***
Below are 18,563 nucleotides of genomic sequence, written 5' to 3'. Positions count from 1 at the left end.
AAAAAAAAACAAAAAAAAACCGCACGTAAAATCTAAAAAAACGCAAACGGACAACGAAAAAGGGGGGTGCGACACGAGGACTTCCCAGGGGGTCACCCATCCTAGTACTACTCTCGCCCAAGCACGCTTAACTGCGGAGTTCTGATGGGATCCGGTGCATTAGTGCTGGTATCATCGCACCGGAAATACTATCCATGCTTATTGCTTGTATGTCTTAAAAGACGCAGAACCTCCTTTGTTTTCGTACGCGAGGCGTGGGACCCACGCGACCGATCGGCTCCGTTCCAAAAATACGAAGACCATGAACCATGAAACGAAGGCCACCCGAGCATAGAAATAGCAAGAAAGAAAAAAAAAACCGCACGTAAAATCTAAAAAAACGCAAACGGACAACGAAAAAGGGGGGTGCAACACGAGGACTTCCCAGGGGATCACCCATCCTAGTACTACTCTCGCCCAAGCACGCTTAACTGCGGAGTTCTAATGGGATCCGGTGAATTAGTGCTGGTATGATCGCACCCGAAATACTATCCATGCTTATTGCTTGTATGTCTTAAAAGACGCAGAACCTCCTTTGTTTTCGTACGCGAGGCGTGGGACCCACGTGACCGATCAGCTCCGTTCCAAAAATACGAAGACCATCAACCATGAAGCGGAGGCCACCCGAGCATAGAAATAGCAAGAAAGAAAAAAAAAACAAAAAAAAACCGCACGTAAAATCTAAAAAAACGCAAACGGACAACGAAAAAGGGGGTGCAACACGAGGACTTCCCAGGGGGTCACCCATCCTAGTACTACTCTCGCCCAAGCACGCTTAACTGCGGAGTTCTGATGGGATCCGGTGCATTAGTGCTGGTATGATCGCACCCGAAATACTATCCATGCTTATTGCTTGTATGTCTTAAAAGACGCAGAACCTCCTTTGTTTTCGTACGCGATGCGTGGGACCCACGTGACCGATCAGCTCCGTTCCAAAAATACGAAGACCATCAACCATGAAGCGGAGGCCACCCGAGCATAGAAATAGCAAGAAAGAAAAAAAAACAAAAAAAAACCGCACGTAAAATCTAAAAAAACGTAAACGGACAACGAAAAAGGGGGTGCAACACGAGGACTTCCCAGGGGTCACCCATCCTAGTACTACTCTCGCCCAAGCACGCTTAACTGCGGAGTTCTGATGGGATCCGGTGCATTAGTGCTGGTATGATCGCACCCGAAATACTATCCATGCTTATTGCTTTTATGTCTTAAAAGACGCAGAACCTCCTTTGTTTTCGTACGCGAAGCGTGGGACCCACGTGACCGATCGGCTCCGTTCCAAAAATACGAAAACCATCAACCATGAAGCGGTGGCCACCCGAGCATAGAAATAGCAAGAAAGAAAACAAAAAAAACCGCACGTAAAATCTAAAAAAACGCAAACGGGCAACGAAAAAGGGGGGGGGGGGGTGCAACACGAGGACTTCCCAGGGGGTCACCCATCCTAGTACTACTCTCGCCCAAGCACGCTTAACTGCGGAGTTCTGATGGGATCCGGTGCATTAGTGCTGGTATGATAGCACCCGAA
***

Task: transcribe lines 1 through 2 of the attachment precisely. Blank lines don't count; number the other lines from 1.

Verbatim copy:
Below are 18,563 nucleotides of genomic sequence, written 5' to 3'. Positions count from 1 at the left end.
AAAAAAAAACAAAAAAAAACCGCACGTAAAATCTAAAAAAACGCAAACGGACAACGAAAAAGGGGGGTGCGACACGAGGACTTCCCAGGGGGTCACCCATCCTAGTACTACTCTCGCCCAAGCACGCTTAACTGCGGAGTTCTGATGGGATCCGGTGCATTAGTGCTGGTATCATCGCACCGGAAATACTATCCATGCTTATTGCTTGTATGTCTTAAAAGACGCAGAACCTCCTTTGTTTTCGTACGCGAGGCGTGGGACCCACGCGACCGATCGGCTCCGTTCCAAAAATACGAAGACCATGAACCATGAAACGAAGGCCACCCGAGCATAGAAATAGCAAGAAAGAAAAAAAAAACCGCACGTAAAATCTAAAAAAACGCAAACGGACAACGAAAAAGGGGGGTGCAACACGAGGACTTCCCAGGGGATCACCCATCCTAGTACTACTCTCGCCCAAGCACGCTTAACTGCGGAGTTCTAATGGGATCCGGTGAATTAGTGCTGGTATGATCGCACCCGAAATACTATCCATGCTTATTGCTTGTATGTCTTAAAAGACGCAGAACCTCCTTTGTTTTCGTACGCGAGGCGTGGGACCCACGTGACCGATCAGCTCCGTTCCAAAAATACGAAGACCATCAACCATGAAGCGGAGGCCACCCGAGCATAGAAATAGCAAGAAAGAAAAAAAAAACAAAAAAAAACCGCACGTAAAATCTAAAAAAACGCAAACGGACAACGAAAAAGGGGGTGCAACACGAGGACTTCCCAGGGGGTCACCCATCCTAGTACTACTCTCGCCCAAGCACGCTTAACTGCGGAGTTCTGATGGGATCCGGTGCATTAGTGCTGGTATGATCGCACCCGAAATACTATCCATGCTTATTGCTTGTATGTCTTAAAAGACGCAGAACCTCCTTTGTTTTCGTACGCGATGCGTGGGACCCACGTGACCGATCAGCTCCGTTCCAAAAATACGAAGACCATCAACCATGAAGCGGAGGCCACCCGAGCATAGAAATAGCAAGAAAGAAAAAAAAACAAAAAAAAACCGCACGTAAAATCTAAAAAAACGTAAACGGACAACGAAAAAGGGGGTGCAACACGAGGACTTCCCAGGGGTCACCCATCCTAGTACTACTCTCGCCCAAGCACGCTTAACTGCGGAGTTCTGATGGGATCCGGTGCATTAGTGCTGGTATGATCGCACCCGAAATACTATCCATGCTTATTGCTTTTATGTCTTAAAAGACGCAGAACCTCCTTTGTTTTCGTACGCGAAGCGTGGGACCCACGTGACCGATCGGCTCCGTTCCAAAAATACGAAAACCATCAACCATGAAGCGGTGGCCACCCGAGCATAGAAATAGCAAGAAAGAAAACAAAAAAAACCGCACGTAAAATCTAAAAAAACGCAAACGGGCAACGAAAAAGGGGGGGGGGGGGTGCAACACGAGGACTTCCCAGGGGGTCACCCATCCTAGTACTACTCTCGCCCAAGCACGCTTAACTGCGGAGTTCTGATGGGATCCGGTGCATTAGTGCTGGTATGATAGCACCCGAA